My husband and I had the wonderful opportunity to attend the Illinois Christian Home Educator’s Convention this past Friday and Saturday. Thanks so much to my mom for babysitting our four little ones. I’m in between babies right now, so we were able to attend alone!
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This convention is always so encouraging and challenging. And it certainly was again this year. I’d like to share a few things in a nutshell that I learned. I’ll probably share more details at a later date.
1) Does your child struggle with anger? It is possible that the parent is provoking their child to anger. Lou Priolo has written a book called “The Heart of Anger” in which he shares 12 ways a parent provokes their child to anger. Here are 4 of the ways: by lacking marital harmony (oneness), by establishing and maintaining a child-centered home (instead of God-centered), by modeling sinful anger and by disciplining in anger.
2) Dianne Craft is a special education specialist who shared some wonderful ideas about teaching the right-brained learner. Half the population is right-brained, but almost all curriculum is “left-brained”. To help the child who isn’t learning easily, add color, pictures, emotion, a story or something weird. That will help push it into the right brain where long-term memory is stored. For example, if the child is constantly misspelling the word “comb”, write the word and draw a comb on the “b”. That’s probably all it will take for the child never to forget how to spell it again!
3) From Jessica Hulcy, the co-author of Konos (a unit-study curriculum): Use discovery learning as often as possible. For example, give your children a lightbulb, battery and wire and say, “Make it light.” Or ask your child to make himself a baker’s hat–and give no instructions. They will learn far more from the trial and error and mistakes than if we show them exactly how to do it.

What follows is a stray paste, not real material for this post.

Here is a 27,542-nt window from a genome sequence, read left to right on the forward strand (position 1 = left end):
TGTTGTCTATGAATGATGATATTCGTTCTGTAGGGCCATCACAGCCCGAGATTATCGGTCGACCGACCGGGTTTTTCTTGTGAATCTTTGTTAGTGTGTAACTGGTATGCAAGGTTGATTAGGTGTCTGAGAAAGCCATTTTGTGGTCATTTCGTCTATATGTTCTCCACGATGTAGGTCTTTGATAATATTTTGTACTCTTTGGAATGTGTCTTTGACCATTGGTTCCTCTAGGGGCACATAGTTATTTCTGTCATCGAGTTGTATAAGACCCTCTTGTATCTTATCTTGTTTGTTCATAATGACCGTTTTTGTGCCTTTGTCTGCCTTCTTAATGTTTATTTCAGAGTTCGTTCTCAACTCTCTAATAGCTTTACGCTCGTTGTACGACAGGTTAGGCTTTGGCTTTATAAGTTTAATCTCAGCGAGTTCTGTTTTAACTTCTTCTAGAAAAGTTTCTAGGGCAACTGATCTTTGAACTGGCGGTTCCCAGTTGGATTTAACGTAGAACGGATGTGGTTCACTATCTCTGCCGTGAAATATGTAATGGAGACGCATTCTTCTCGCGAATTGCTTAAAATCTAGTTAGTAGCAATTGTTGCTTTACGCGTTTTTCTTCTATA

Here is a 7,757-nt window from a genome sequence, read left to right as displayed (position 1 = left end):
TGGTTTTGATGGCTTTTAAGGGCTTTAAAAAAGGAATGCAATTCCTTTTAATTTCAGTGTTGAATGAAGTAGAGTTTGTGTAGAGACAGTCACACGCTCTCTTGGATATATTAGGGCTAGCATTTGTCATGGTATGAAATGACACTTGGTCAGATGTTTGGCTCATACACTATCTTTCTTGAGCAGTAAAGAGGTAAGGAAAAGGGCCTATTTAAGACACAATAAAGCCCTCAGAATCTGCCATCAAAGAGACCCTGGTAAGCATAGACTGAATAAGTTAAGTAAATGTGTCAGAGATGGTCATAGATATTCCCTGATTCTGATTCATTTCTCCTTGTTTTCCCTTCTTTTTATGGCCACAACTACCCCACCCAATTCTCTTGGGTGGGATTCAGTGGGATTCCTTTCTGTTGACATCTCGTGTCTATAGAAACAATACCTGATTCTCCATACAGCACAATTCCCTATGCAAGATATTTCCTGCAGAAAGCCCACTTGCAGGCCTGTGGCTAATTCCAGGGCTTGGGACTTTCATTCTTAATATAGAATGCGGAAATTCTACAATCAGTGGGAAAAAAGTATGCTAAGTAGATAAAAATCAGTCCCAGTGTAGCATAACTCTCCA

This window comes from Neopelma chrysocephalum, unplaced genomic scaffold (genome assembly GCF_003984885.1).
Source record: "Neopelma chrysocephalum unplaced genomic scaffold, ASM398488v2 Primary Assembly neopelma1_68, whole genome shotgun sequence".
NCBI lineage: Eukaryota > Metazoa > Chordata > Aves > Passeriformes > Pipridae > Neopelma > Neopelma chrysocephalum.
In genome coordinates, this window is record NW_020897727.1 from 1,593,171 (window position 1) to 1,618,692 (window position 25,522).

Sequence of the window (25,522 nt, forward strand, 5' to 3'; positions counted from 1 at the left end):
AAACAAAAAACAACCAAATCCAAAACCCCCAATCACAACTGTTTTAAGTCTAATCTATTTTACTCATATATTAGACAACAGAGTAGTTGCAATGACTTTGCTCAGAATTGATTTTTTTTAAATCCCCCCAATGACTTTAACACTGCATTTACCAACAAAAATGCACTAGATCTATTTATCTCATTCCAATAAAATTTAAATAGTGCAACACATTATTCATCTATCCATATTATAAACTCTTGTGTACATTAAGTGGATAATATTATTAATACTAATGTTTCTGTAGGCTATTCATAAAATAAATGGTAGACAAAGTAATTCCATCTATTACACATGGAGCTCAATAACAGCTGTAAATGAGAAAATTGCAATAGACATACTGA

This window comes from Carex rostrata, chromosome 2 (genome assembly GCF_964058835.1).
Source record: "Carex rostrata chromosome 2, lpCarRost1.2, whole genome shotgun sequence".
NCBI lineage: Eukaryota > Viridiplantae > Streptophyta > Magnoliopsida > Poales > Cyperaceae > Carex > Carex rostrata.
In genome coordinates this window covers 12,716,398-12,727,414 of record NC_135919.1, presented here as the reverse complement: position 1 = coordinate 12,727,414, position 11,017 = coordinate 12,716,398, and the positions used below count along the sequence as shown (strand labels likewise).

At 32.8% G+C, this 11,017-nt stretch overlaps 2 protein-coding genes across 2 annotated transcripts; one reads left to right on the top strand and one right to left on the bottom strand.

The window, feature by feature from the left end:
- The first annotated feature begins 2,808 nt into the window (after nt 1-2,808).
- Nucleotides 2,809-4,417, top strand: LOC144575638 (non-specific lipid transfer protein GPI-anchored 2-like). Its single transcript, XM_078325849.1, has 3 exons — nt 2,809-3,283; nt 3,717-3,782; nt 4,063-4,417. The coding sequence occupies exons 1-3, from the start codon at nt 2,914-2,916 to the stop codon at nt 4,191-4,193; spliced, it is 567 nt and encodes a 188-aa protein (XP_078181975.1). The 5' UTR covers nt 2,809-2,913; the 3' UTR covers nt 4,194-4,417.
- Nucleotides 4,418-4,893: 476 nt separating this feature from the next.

4) To help your child learn communication skills (giving a speech), let them know that communication is always one-on-one–even if speaking on the radio or to a huge crowd. Treat the listeners with dignity. Focus on the mission of your speech, not on yourself. Direct the nervous energy you feel into the audience instead of into yourself (which often leads to distracting mannerisms). Look people in the eye and have variety in your voice (in speed, volume, etc.). These ideas were from Jeff Myers, an incredible communicator.
5) Scott and Kris Wightman have written a book called College Without Compromise: How to Start Early, Finish Economically, and Protect Your Homeschool Vision. This was a very encouraging seminar. One suggestion they made is that as soon as you study a particular subject in 9th-12th grade (such as Algebra II or American History), have your child take a CLEP or DANTES test (credit by examination) to get college credit for it. They can easily study for the tests before taking them. Once you have 9-15 hours (depending on the college), the student can transfer to the school as a college student instead of being an entering freshman. This eliminates the need for high school transcripts, SAT scores, etc. You can get an entire baccalaureate degree from this independent study method for about $6000! (Three schools to look into are Thomas Edison State College, Charter Oak State College, and Excelsior College.) Or, if your child chooses a degree which requires some on-campus work (such as nursing), they can go the dual enrollment route, doing as much as possible through independent study before going into the classroom. This saves A LOT of money. My friend laughed that I went to this seminar since my oldest child is only 5, but I have to say it was so encouraging to know about all the possibilities. There are even independent study law schools.
Well, that should do it for now.